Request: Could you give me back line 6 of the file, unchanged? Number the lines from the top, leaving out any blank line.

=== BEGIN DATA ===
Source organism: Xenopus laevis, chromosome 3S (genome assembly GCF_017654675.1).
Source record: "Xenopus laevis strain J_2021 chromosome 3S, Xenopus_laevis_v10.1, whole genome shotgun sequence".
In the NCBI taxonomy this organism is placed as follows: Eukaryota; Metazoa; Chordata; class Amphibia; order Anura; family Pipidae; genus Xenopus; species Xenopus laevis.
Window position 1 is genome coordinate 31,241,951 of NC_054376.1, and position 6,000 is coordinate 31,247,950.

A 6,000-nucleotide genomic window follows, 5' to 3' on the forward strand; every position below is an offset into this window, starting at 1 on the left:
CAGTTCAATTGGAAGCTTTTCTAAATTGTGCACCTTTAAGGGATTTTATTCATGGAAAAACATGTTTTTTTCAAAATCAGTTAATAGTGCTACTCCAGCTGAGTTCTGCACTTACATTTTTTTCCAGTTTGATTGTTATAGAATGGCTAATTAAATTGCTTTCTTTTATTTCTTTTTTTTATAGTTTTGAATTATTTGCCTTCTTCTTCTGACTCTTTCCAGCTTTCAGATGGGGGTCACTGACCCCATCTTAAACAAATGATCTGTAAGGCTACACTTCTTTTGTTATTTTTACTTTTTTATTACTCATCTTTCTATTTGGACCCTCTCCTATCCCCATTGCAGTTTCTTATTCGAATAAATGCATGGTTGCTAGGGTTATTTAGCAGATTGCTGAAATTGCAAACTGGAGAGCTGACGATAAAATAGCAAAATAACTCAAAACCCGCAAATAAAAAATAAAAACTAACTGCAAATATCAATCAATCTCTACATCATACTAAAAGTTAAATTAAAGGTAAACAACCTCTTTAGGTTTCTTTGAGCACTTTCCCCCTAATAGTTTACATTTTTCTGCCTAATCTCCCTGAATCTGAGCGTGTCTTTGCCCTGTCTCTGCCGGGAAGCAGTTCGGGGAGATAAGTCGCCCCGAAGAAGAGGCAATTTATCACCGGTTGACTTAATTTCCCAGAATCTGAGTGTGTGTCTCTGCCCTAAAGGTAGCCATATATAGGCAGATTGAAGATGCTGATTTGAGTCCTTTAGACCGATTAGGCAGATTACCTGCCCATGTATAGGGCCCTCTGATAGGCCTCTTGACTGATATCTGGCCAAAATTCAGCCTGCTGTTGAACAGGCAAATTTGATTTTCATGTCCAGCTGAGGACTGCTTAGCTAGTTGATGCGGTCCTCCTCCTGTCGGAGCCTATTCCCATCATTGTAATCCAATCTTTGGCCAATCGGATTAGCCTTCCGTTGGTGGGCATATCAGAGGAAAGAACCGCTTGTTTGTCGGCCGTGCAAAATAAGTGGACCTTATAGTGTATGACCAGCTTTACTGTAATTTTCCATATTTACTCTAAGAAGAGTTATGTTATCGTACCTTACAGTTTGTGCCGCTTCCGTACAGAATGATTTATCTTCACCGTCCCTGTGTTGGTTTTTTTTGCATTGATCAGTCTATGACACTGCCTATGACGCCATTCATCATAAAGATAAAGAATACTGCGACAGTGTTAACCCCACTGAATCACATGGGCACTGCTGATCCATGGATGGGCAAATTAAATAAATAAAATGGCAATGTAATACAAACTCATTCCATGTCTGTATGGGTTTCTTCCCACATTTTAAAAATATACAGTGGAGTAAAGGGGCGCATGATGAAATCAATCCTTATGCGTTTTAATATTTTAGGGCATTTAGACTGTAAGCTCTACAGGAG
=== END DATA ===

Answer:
CAGTTCAATTGGAAGCTTTTCTAAATTGTGCACCTTTAAGGGATTTTATTCATGGAAAAACATGTTTTTTTCAAAATCAGTTAATAGTGCTACTCCAGCTGAGTTCTGCACTTACATTTTTTTCCAGTTTGATTGTTATAGAATGGCTAATTAAATTGCTTTCTTTTATTTCTTTTTTTTATAGTTTTGAATTATTTGCCTTCTTCTTCTGACTCTTTCCAGCTTTCAGATGGGGGTCACTGACCCCATCTTAAACAAATGATCTGTAAGGCTACACTTCTTTTGTTATTTTTACTTTTTTATTACTCATCTTTCTATTTGGACCCTCTCCTATCCCCATTGCAGTTTCTTATTCGAATAAATGCATGGTTGCTAGGGTTATTTAGCAGATTGCTGAAATTGCAAACTGGAGAGCTGACGATAAAATAGCAAAATAACTCAAAACCCGCAAATAAAAAATAAAAACTAACTGCAAATATCAATCAATCTCTACATCATACTAAAAGTTAAATTAAAGGTAAACAACCTCTTTAGGTTTCTTTGAGCACTTTCCCCCTAATAGTTTACATTTTTCTGCCTAATCTCCCTGAATCTGAGCGTGTCTTTGCCCTGTCTCTGCCGGGAAGCAGTTCGGGGAGATAAGTCGCCCCGAAGAAGAGGCAATTTATCACCGGTTGACTTAATTTCCCAGAATCTGAGTGTGTGTCTCTGCCCTAAAGGTAGCCATATATAGGCAGATTGAAGATGCTGATTTGAGTCCTTTAGACCGATTAGGCAGATTACCTGCCCATGTATAGGGCCCTCTGATAGGCCTCTTGACTGATATCTGGCCAAAATTCAGCCTGCTGTTGAACAGGCAAATTTGATTTTCATGTCCAGCTGAGGACTGCTTAGCTAGTTGATGCGGTCCTCCTCCTGTCGGAGCCTATTCCCATCATTGTAATCCAATCTTTGGCCAATCGGATTAGCCTTCCGTTGGTGGGCATATCAGAGGAAAGAACCGCTTGTTTGTCGGCCGTGCAAAATAAGTGGACCTTATAGTGTATGACCAGCTTTACTGTAATTTTCCATATTTACTCTAAGAAGAGTTATGTTATCGTACCTTACAGTTTGTGCCGCTTCCGTACAGAATGATTTATCTTCACCGTCCCTGTGTTGGTTTTTTTTGCATTGATCAGTCTATGACACTGCCTATGACGCCATTCATCATAAAGATAAAGAATACTGCGACAGTGTTAACCCCACTGAATCACATGGGCACTGCTGATCCATGGATGGGCAAATTAAATAAATAAAATGGCAATGTAATACAAACTCATTCCATGTCTGTATGGGTTTCTTCCCACATTTTAAAAATATACAGTGGAGTAAAGGGGCGCATGATGAAATCAATCCTTATGCGTTTTAATATTTTAGGGCATTTAGACTGTAAGCTCTACAGGAG